Westwood Park: A Closer Look

by Woody LaBounty

A closer look at an OpenSFHistory image.

With the 100th anniversary of the Westwood Park neighborhood upon us, we were excited to scan and put up a few dozen early images of the bungalow residence park under construction in a recent upload.

The images, mostly close-ups of houses under construction or just finished, are all dated with a circa 1920 date until we get better information investigating and identifying each building. Many have signboards propped on the front porches identifying homebuilders Nelson Brothers, Walter E. Hansen, or Bauer & Quinn, and architects Charles F. Strothoff or Ida F. McCain. We believe photographer Gabriel Moulin is the author of the album.

Westwood Park house.
Westwood Park house. (wnp27.4345, photograph by Gabriel Moulin, negative courtesy of a private collector)

This year, the Westwood Park Association is celebrating its founding in 1917, when the first residents arrived. Resident historian Kathleen Beitiks has a commemorative history being published for the occasion, and the community nestled on the south side of Mount Davidson has a small party planned next month. Preparations for the building and selling of this “residence park,” however, began earlier than 1917.

Archibald S. Baldwin was an experienced real estate man with the firm of Baldwin & Howell. He surveyed Adolph Sutro’s properties for his heirs in 1910, and subsequently pulled together the investors to create the Residential Development Company, which bought Sutro’s rural and forested land around Mount Davidson for development. The company sold off tracts to Mason-McDuffie, Newell-Murdoch, and Fernando Nelson to create the master-planned developments of St. Francis Wood, Forest Hill, and West Portal, but Baldwin held back ninety-three acres fronting the north side of Ocean Avenue for an experiment.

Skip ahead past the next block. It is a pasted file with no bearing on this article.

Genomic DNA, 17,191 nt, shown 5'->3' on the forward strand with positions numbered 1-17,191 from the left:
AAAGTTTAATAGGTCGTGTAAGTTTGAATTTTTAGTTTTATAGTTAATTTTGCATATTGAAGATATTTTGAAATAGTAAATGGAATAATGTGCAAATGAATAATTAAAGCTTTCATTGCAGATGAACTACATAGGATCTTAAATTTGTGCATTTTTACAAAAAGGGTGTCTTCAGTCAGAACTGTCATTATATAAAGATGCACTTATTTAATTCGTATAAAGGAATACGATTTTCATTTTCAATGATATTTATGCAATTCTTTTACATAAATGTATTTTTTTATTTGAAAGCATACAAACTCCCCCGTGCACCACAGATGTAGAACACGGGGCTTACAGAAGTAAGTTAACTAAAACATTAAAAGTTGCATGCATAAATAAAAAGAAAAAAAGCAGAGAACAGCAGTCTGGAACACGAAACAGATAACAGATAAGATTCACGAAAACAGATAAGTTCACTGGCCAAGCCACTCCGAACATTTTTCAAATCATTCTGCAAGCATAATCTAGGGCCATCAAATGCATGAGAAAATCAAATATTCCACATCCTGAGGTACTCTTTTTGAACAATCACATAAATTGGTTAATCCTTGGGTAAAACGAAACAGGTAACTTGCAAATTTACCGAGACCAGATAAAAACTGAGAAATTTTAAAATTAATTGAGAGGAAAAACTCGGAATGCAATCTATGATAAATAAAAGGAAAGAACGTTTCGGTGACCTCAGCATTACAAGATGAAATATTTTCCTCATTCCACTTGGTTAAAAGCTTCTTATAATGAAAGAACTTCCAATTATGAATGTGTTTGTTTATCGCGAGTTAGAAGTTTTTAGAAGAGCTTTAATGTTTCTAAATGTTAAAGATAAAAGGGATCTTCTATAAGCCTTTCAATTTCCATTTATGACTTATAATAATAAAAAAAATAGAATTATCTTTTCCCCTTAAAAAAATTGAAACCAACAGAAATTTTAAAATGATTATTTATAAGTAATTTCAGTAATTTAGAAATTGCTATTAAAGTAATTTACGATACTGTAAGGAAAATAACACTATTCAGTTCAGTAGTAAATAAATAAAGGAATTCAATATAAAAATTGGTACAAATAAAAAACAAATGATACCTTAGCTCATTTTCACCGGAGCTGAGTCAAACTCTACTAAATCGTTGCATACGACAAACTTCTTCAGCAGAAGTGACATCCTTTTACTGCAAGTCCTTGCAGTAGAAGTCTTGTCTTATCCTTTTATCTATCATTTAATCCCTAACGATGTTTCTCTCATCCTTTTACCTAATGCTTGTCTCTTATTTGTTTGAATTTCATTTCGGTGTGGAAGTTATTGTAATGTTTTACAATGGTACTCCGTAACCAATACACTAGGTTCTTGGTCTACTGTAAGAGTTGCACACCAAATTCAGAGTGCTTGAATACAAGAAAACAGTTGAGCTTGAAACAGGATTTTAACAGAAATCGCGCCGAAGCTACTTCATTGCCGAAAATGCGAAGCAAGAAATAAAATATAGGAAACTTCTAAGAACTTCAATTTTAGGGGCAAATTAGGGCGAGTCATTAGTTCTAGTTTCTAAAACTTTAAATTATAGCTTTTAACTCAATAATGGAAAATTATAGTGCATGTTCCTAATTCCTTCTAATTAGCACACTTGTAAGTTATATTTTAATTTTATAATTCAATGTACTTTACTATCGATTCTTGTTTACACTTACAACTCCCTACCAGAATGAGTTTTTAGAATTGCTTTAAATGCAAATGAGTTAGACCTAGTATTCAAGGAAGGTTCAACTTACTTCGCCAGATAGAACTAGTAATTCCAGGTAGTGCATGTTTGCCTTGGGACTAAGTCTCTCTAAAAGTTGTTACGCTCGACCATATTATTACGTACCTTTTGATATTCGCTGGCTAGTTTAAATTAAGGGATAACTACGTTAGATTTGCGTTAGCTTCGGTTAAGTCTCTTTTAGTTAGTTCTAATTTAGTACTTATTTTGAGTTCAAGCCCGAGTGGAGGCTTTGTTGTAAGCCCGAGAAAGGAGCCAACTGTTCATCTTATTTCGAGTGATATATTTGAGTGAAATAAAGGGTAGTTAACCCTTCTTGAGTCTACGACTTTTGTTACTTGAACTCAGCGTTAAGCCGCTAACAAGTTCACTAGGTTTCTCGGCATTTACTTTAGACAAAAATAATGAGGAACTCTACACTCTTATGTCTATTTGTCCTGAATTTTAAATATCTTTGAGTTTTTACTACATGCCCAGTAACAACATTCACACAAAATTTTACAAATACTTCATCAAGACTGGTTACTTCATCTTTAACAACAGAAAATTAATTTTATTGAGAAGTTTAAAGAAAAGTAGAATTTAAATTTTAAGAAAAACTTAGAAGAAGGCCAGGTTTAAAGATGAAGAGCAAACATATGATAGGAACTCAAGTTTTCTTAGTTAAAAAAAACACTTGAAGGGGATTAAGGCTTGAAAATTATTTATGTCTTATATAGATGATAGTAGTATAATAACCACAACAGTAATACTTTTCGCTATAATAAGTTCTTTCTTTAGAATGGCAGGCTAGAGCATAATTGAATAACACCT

Entry gate to Westwood Park on Miramar Avenue from Ocean Avenue.
Entry gate to Westwood Park on Miramar Avenue from Ocean Avenue. (wnp27.4352, photograph by Gabriel Moulin, negative courtesy of a private collector)

With Westwood Park, Baldwin & Howell didn’t target doctors and lawyers as customers, but instead focused on their clerks. In August 1916, Baldwin made the his plane clear: “We propose to put Westwood Park on the market at conservative prices, placing it within the reach of those who desire moderate priced homes in highly artistic surroundings. This will be one of the first subdivisions of this character to be offered in San Francisco.”1

Westwood Park would have most of the amenities of other residence parks: looping, curving streets; wide lots with reserved yard space and front setbacks; buried electric lines; landscaped medians and ornamental concrete lamp posts. Louis Christian Mullgardt, well-known for his work at the Panama-Pacific International Exposition and the de Young museum, designed the handsome entrance gateways and pillars. While Ingleside Terraces offered Craftsman-style homes and St. Francis Wood took on an Italian Renaissance Revival theme, Westwood Park had its own signature style: the bungalow.

Characterized by wide front porches and deep-eave roofs, the single-story bungalow design is simple, but attractive. Homes have economical floor plans, what would be called “good flow” today, and are embellished with rough-hewn elements, natural coloring, and brick or stone foundation facades.

Baldwin’s experiment was a success. Despite a pause due to building materials restrictions during World War I, Westwood Park completely sold out by 1925.

110 Southwood Drive
110 Southwood Drive in Westwood Park. (wnp27.4361, photograph by Gabriel Moulin, negative courtesy of a private collector)

Read more about Westwood Park on Outside Lands:

The Birth of Westwood Park, Part I

The Birth of Westwood Park, Part II

Notes:

1. “Worked is Rushed in Westwood Park Tract,” San Francisco Call and Post, August 12, 1916, page 10, column 3.